Cambridge Open Studios 2016 - Alan Foxley

Alan Foxley

On a sunny morning in June, we visited the garden and workshop of Alan Foxley in Saffron Walden. We were struck by the distinctive sculptures that dotted the garden, and were keen to hear what informed Alan's work and about his love of this ceramic medium...

Alan Foxley Large Scale Ceramics

What strikes us primarily about your work is its scale. What attracts you to make such large works?

I like working across the whole scale, making pieces small enough to fit in the hand to pieces as tall as myself where the whole of me is involved, as opposed to just the fingers. As a student I remember making a very large coil pot rather like an ‘Ali Baba’ pot about 36” high when most of the other students were working on hand held pieces. It’s a bigger canvas to work on.

What themes and forms reappear in your work, and why?

One of the projects I was working on during my student days was the study of cell structures and bubbles which has left a long lasting mark. I find that I’m often returning to this cellular network in some of my ceramics. It's almost a subconscious thing. You are exposed to different visual stimuli in your life, and it can be the smallest things that capture your imagination, and you think, yes, I want to make some work about that.

Alan Foxley Ceramics

On reaching retiring age I continued as a full time potter but decided to go back do doing work for myself, although I felt as though I was in a vacuum. Work began by a rekindled interest in Egyptian scarabs and other amulets, and also armour, and that started to form subsequent pieces. My work often features trapezoidal shapes as a result of this.

Tell us about the materials you prefer to use, and your specific firing process.

I use Crank clay mainly with the addition of Porcelain, and generally dry matt glazes and oxides. It is a stoneware grogged clay and has a coarse texture but is especially good for working on a large scale. I have been using it for a very long time and find it is malleable and takes texture well. I am fully aware of its limitations and how far I can push it.

Form and texture play a very important part of my work. Studies of both natural and man-made surfaces provide ideas for surface treatment - worn or time worn and peeling painted surfaces all suggest ways of dealing with the ceramic surface, also the use of dry and crater glazes continues this journey. The work is fired in a top loading gas kiln fired, usually to 1280 C in a reducing atmosphere, providing a quiet restrained pallette.

You have exhibited and sold your work at many events, galleries and shows over the years. How do people in general respond to your work?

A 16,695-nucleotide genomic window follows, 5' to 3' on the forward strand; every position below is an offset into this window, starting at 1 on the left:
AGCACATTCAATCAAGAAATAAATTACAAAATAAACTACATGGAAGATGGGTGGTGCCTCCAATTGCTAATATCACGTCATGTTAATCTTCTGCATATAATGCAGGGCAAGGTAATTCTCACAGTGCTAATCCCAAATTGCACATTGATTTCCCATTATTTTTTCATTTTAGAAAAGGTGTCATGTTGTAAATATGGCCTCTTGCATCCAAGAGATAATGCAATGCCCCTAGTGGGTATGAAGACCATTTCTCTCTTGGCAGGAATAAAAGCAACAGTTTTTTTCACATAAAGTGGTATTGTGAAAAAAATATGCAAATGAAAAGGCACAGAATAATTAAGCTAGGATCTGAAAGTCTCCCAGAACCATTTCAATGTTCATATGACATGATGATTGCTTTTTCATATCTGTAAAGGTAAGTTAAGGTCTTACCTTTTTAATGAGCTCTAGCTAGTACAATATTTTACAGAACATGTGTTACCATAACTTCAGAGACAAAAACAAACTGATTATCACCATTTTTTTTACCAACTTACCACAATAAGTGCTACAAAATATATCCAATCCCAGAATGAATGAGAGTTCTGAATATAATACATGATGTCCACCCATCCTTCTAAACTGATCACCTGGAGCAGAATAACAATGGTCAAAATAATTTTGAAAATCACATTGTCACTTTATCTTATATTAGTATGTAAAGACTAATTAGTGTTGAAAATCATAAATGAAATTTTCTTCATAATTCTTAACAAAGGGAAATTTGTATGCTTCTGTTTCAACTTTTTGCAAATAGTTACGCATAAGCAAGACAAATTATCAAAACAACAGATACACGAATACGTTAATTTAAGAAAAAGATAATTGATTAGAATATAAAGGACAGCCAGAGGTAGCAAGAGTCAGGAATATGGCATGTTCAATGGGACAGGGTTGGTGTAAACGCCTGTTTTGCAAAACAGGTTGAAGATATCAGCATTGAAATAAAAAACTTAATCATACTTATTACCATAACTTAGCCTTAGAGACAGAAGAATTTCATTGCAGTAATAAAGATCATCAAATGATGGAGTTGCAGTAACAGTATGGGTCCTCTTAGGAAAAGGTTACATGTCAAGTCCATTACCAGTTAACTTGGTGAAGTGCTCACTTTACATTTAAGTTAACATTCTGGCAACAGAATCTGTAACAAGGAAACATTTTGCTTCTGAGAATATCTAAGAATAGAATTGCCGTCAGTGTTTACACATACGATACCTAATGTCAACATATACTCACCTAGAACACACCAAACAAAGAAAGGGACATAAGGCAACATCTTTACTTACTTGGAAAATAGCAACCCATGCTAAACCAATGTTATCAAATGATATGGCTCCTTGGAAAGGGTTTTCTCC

Over the years I have shown and sold work in galleries and large ceramic shows, also at my Open Studios. The advantage of going to shows is the feedback from potential buyers. The most emotional response was at a show in Cumbria, where a lady strode very purposefully over to a large piece, and gently put her arms around it. She explained that she had not come to the show with the intention of making a purchase at all, and was simply visiting with friends. She said she just had to buy it. This strong emotional response was very lovely. I do enjoy it so much when people are confident to enjoy the tactile quality of my work. A lot of creative appreciation should be done through the fingers, I feel, and not just to be a purely visual experience.


Have you always made fine art ceramic pieces, or more utilitarian works?

When starting out as a full-time potter my work was of a utilitarian nature, stoneware lamp bases, mugs and jugs etc. eventually concentrating on house names, numbers and commemorative plaques until reaching retiring age when my work returned to the fine art side of ceramics, mainly abstract forms but with the occasional figurative piece.

Now I'm pleased to see that there is more of an appetite for the more abstract, fine art, innovative genre in ceramics. People are more willing to invest in art pieces for their homes, gardens and workplaces. This is the type of work I want to make, and it's very fulfilling working in this way.

You are always looking at tweaking your process and experimenting; what kinds of things are you exploring now?

I still enjoy experimenting with glazes and colour and the way in which they can work with the textures I use.
After taking a series of photographs of reflections in Newlyn harbour this led to a body of work in which colour played a dominant role.

Currently I am using some volcanic glazes which produce a bubbled and cratered surface but on rubbing these down with abrasives become a relatively smooth surface revealing a network pattern similar to the studies I did as a student.

Apart from Open Studios, are you exhibiting anywhere else this year?

I am now cutting back on shows and exhibitions this year, with the odd commission and just showing at the Anglian Potters exhibition at Emmanuel College Cambridge 13th - 28th August, and Innovations in Ceramic Art 5th, 6th November, Guildhall, Cambridge, which is a delightful show with many potters from all over the UK. It attracts people who are passionate about pottery and ceramics, always a nice friendly affair.

Alan Foxley Workshop

What weekends are you opening this year for Open Studios

I will be open weekends 2nd & 3rd, 9th & 10th, 16th & 17th July where Anne and myself are showing.


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